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Colorado couple seeks to overturn state ban on same-sex marriage

A Colorado same-sex couple filed a lawsuit Wednesday in the Adams County District Court [official website] after they were denied a marriage license from the Adams County Clerk's office in Colorado. The couple, Rebecca Brinkman and Margaret Burd, argues [News 7 report] that Colorado's civil union statute [text, PDF] violates the Fourteenth Amendment [text] by denying same-gender couples the same rights as hetero-couples. Under Colorado's civil union statute, same-sex couples are denied federal benefits afforded to married couples.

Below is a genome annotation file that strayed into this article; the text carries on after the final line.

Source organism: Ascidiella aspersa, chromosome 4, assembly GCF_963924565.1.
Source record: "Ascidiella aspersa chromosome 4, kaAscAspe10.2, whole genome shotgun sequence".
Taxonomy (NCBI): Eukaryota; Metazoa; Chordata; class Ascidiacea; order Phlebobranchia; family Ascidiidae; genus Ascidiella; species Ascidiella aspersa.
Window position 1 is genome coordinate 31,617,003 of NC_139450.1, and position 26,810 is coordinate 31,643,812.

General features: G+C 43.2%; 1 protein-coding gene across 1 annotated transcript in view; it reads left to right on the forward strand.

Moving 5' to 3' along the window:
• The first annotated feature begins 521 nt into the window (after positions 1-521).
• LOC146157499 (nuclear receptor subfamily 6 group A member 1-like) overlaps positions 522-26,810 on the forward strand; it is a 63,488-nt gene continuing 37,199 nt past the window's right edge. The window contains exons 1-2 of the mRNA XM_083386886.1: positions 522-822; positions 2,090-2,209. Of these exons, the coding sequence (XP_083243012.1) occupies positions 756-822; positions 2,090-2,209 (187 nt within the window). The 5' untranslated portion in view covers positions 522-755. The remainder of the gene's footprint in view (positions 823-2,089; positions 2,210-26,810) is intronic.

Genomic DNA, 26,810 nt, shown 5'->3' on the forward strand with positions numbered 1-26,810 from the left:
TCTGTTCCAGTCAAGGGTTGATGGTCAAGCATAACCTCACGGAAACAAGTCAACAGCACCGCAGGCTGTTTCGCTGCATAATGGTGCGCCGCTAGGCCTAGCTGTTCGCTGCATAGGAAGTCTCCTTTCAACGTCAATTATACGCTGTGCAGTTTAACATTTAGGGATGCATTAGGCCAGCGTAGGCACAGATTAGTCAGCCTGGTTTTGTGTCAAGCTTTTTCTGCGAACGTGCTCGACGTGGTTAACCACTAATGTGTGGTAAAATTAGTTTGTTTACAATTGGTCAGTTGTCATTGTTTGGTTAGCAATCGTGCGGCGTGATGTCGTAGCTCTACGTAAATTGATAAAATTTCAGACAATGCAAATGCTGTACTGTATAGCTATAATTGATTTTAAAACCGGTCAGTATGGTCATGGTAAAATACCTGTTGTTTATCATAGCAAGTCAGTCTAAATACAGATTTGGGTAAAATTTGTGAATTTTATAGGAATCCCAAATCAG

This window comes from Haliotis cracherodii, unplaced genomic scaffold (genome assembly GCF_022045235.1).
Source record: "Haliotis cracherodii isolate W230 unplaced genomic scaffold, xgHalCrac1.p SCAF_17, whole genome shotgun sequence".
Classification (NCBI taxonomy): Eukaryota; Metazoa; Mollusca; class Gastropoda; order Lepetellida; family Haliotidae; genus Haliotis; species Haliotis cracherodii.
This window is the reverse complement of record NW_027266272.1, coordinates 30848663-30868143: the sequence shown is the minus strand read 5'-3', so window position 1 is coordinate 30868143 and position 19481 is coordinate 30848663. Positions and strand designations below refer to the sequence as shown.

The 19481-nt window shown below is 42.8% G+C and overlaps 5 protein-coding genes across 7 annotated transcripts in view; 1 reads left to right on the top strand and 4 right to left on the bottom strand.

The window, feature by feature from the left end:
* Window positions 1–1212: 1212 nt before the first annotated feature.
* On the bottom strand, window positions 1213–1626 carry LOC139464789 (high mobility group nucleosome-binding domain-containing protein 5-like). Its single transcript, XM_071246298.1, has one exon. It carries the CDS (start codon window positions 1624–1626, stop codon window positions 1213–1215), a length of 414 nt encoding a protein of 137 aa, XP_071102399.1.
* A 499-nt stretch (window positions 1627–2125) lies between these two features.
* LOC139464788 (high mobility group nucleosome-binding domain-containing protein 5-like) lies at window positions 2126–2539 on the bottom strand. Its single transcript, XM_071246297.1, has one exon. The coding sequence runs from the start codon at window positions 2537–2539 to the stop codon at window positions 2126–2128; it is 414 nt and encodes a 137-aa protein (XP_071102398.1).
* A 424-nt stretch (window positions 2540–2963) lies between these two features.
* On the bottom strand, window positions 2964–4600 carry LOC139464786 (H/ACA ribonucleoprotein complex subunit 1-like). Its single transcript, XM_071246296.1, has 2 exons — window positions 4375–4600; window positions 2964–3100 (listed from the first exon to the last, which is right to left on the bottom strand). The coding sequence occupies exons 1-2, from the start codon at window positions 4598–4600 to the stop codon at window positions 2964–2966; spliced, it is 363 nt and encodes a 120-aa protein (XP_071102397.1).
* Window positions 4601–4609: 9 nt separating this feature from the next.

In March Colorado Governor John Hickenlooper [official website] signed [JURIST report] the Colorado Civil Union Act [text, PDF], which will allow civil unions for same-sex couples in the state. The legislation explicitly provides same-sex couples with many of the benefits held by married couples, including dependent insurance coverage and the ability to adopt a partner's child. Issues surrounding same-sex marriage [JURIST backgrounder] remain controversial throughout the US, despite a two recent US Supreme Court rulings regarding same-sex marriage. In US v. Windsor [SCOTUSblog backgrounder; JURIST report] the Court overturned Section 3 of the Defense of Marriage Act (DOMA) [text]. The ruling did not create a constitutional right to same-sex marriage, but it entitles couples in lawfully recognized same-sex marriages to certain federal benefits. In Hollingsworth v. Perry [SCOTUSblog backgrounder] the court ruled that the petitioners lacked standing to appeal the district court's order striking down Proposition 8 [text, PDF; JURIST news archive], California's same-sex marriage ban. Legal scholars argue [JURIST commentary] that the recent decisions will open the door to increased litigation due to the rulings' effects on federal and state law.

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